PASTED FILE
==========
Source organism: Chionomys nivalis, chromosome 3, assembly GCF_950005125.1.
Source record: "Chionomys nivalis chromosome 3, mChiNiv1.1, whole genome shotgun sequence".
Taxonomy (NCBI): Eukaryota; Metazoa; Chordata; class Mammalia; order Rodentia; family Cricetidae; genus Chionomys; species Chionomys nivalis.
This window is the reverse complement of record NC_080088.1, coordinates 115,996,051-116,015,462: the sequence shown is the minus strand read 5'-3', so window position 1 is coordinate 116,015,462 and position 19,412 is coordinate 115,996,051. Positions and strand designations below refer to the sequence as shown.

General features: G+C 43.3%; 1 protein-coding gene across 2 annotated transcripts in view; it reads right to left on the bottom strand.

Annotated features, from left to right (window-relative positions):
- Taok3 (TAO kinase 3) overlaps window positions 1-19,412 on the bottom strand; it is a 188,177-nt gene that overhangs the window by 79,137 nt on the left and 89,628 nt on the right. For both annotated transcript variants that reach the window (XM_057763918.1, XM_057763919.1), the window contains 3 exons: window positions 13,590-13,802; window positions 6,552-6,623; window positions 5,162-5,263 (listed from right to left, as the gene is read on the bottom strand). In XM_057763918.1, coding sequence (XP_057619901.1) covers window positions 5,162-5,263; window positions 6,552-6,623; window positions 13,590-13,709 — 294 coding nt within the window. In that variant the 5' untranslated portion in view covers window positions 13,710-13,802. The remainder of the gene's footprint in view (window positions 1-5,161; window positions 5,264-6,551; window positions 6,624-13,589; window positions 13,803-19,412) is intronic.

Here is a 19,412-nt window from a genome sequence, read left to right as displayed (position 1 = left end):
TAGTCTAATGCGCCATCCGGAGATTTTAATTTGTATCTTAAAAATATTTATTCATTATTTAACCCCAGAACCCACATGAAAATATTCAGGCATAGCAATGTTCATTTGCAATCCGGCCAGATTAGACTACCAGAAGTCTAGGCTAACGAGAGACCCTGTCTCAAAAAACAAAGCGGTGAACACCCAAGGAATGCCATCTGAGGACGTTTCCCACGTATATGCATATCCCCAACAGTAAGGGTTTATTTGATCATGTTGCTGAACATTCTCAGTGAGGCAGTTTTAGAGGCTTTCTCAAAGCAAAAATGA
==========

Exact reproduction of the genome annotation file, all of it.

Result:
Source organism: Chionomys nivalis, chromosome 3, assembly GCF_950005125.1.
Source record: "Chionomys nivalis chromosome 3, mChiNiv1.1, whole genome shotgun sequence".
Taxonomy (NCBI): Eukaryota; Metazoa; Chordata; class Mammalia; order Rodentia; family Cricetidae; genus Chionomys; species Chionomys nivalis.
This window is the reverse complement of record NC_080088.1, coordinates 115,996,051-116,015,462: the sequence shown is the minus strand read 5'-3', so window position 1 is coordinate 116,015,462 and position 19,412 is coordinate 115,996,051. Positions and strand designations below refer to the sequence as shown.

General features: G+C 43.3%; 1 protein-coding gene across 2 annotated transcripts in view; it reads right to left on the bottom strand.

Annotated features, from left to right (window-relative positions):
- Taok3 (TAO kinase 3) overlaps window positions 1-19,412 on the bottom strand; it is a 188,177-nt gene that overhangs the window by 79,137 nt on the left and 89,628 nt on the right. For both annotated transcript variants that reach the window (XM_057763918.1, XM_057763919.1), the window contains 3 exons: window positions 13,590-13,802; window positions 6,552-6,623; window positions 5,162-5,263 (listed from right to left, as the gene is read on the bottom strand). In XM_057763918.1, coding sequence (XP_057619901.1) covers window positions 5,162-5,263; window positions 6,552-6,623; window positions 13,590-13,709 — 294 coding nt within the window. In that variant the 5' untranslated portion in view covers window positions 13,710-13,802. The remainder of the gene's footprint in view (window positions 1-5,161; window positions 5,264-6,551; window positions 6,624-13,589; window positions 13,803-19,412) is intronic.

Here is a 19,412-nt window from a genome sequence, read left to right as displayed (position 1 = left end):
TAGTCTAATGCGCCATCCGGAGATTTTAATTTGTATCTTAAAAATATTTATTCATTATTTAACCCCAGAACCCACATGAAAATATTCAGGCATAGCAATGTTCATTTGCAATCCGGCCAGATTAGACTACCAGAAGTCTAGGCTAACGAGAGACCCTGTCTCAAAAAACAAAGCGGTGAACACCCAAGGAATGCCATCTGAGGACGTTTCCCACGTATATGCATATCCCCAACAGTAAGGGTTTATTTGATCATGTTGCTGAACATTCTCAGTGAGGCAGTTTTAGAGGCTTTCTCAAAGCAAAAATGA